On January 8 Biden made a quick trip of less than four hours to the border town of El Paso, Texas, before visiting Mexico.
On January 10, Democracy Now host Amy Goodman said that before he went to Mexico for a state visit, “Biden visited El Paso, which is one of the country’s busiest border crossings, in his first visit to the border since taking office two years ago.
“Ahead of his arrival, border agents and police arrested migrants sleeping outside the Sacred Heart Catholic Church shelter. State troopers have patrolled El Paso’s streets since the city issued a disaster declaration last month to address hundreds of asylum seekers and refugees needing assistance.
“During Biden’s four-hour visit to El Paso, he visited a border crossing, walked along a metal border fence, stopped by the El Paso Migrant Services Center, but did not meet with any migrants.”
Goodman also interviewed Fernando Garcia, the executive director of the El Paso-based Border Network for Human Rights.
“I think there’s a big level of disappointment in the El Paso region … not only because it was a very short trip … but also in the context where it happened…. There’s an announcement by the president that he’s implementing the extension of this anti-immigrant provision, called Title 42, that is expelling a lot of migrants illegally” Garcia said.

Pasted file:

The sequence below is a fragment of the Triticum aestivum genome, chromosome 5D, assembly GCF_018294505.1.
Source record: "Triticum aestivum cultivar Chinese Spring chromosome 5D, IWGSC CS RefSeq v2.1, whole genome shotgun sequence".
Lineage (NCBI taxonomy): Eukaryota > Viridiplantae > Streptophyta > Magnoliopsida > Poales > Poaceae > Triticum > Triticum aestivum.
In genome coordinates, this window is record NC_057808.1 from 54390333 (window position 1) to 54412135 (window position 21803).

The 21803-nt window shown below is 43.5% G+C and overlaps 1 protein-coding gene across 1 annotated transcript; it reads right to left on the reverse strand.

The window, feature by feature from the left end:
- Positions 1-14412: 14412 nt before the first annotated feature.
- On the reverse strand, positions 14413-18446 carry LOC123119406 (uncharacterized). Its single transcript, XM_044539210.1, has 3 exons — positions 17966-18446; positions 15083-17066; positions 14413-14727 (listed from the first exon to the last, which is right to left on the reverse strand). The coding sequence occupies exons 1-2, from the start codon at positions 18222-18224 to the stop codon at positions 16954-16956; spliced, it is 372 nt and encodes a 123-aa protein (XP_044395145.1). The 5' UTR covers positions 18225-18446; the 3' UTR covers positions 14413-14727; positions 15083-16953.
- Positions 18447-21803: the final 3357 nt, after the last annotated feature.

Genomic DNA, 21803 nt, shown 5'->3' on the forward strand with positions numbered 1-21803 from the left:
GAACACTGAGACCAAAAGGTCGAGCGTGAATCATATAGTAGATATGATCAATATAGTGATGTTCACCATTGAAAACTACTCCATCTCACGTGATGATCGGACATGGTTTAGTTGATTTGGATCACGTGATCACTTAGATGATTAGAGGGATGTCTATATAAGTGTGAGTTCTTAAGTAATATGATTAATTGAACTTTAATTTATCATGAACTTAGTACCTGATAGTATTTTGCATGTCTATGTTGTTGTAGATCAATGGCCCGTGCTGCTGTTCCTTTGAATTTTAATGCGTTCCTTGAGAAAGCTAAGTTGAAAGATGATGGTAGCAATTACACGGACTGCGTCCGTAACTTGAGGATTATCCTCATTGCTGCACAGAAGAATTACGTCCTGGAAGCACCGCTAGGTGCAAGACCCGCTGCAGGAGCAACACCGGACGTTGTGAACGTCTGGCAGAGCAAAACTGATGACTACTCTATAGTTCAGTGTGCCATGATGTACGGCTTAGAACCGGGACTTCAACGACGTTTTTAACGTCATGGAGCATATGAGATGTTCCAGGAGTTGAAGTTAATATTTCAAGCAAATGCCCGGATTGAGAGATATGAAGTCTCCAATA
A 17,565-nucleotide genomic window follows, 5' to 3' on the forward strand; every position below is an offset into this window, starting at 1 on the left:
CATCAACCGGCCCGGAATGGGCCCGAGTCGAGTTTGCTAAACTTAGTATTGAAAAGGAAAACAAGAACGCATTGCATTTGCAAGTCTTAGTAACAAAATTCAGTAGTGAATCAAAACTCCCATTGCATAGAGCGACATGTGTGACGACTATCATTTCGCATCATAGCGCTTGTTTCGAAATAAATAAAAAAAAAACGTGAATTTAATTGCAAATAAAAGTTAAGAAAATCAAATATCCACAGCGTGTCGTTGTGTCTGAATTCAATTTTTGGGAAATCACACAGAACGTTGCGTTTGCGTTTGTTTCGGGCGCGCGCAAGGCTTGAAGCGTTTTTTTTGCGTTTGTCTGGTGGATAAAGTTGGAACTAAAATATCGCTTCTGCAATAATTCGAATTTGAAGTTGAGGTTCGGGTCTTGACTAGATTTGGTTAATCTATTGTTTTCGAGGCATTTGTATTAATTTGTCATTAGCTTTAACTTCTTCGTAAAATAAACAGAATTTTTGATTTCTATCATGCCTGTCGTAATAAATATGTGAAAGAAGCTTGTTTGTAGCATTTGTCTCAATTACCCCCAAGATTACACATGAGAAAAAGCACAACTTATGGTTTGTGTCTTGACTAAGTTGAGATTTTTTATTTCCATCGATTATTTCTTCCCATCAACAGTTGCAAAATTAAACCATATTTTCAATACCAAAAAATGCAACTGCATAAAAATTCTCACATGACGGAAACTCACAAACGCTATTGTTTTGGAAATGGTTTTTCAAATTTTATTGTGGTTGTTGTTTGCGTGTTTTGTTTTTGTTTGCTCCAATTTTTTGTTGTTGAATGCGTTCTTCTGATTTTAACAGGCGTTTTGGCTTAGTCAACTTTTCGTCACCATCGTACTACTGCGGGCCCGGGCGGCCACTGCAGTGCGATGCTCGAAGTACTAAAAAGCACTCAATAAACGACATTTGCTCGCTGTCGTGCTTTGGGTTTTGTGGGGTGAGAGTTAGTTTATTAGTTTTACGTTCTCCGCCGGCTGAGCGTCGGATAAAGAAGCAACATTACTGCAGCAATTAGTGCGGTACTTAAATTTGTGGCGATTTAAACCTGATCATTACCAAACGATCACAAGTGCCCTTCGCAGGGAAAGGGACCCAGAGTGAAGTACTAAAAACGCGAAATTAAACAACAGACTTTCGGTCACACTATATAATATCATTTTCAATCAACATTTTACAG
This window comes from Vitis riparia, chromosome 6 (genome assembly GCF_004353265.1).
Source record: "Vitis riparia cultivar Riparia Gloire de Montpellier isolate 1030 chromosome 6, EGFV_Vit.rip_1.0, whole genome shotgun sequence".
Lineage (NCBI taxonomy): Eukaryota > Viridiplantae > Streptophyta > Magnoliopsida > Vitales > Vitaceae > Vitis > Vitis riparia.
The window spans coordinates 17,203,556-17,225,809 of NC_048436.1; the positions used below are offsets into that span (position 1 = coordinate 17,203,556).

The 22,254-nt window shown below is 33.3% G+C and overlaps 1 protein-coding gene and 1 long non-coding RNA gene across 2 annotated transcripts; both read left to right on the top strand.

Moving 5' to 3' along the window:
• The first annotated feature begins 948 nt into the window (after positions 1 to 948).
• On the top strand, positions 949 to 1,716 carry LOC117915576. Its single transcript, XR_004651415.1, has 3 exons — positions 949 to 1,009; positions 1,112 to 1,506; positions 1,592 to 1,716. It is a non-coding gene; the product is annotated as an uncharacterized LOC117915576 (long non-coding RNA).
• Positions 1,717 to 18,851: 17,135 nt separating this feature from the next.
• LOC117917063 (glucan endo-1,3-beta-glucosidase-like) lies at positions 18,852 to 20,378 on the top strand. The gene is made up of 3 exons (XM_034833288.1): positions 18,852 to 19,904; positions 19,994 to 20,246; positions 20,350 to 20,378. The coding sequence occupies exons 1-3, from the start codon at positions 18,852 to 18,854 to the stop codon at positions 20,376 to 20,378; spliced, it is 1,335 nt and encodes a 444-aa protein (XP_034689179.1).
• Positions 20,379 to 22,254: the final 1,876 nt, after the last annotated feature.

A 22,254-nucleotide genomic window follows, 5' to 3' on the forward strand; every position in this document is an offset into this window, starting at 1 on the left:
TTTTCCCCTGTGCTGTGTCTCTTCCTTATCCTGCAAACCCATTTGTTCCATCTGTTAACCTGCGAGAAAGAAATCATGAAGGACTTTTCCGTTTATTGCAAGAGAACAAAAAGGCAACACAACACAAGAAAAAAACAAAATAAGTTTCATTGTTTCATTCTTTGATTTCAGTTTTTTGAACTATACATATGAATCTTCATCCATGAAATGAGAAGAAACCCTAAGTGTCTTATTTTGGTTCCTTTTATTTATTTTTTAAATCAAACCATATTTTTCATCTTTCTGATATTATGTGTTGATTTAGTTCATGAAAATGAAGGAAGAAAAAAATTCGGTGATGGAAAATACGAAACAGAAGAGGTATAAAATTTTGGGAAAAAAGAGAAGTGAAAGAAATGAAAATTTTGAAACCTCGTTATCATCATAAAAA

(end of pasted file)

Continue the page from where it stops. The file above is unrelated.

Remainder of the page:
Asked if he met with Biden, Garcia said “No we did not … not many stakeholders actually got to meet with the president.
“He did exactly the opposite of what we were expecting from him to come to El Paso… We would expect him to come and meet with community organizations, with families, refugees in downtown El Paso, that are living in a very harsh environment. They are very visible, especially this church called Sacred Heart…
“The president should have just ridden by that street, along that church, and he would have seen all these situations that actually tells the humanitarian crisis at the border. I think they wanted to ignore it or they didn’t care about those families.
“It seems [the trip] was just a photo-op…”
Asked what he would have told the president if he had met him, Garcia said, “Don’t use Title 42. Don’t expand it…. You criticized it before. And now you are expanding it. And now you are setting out to expel thousands and thousands of people to Mexico, where there is a lot of violence… There are families, children who don’t have a place to go. They are suffering a very harsh policy that you, President, are embracing.”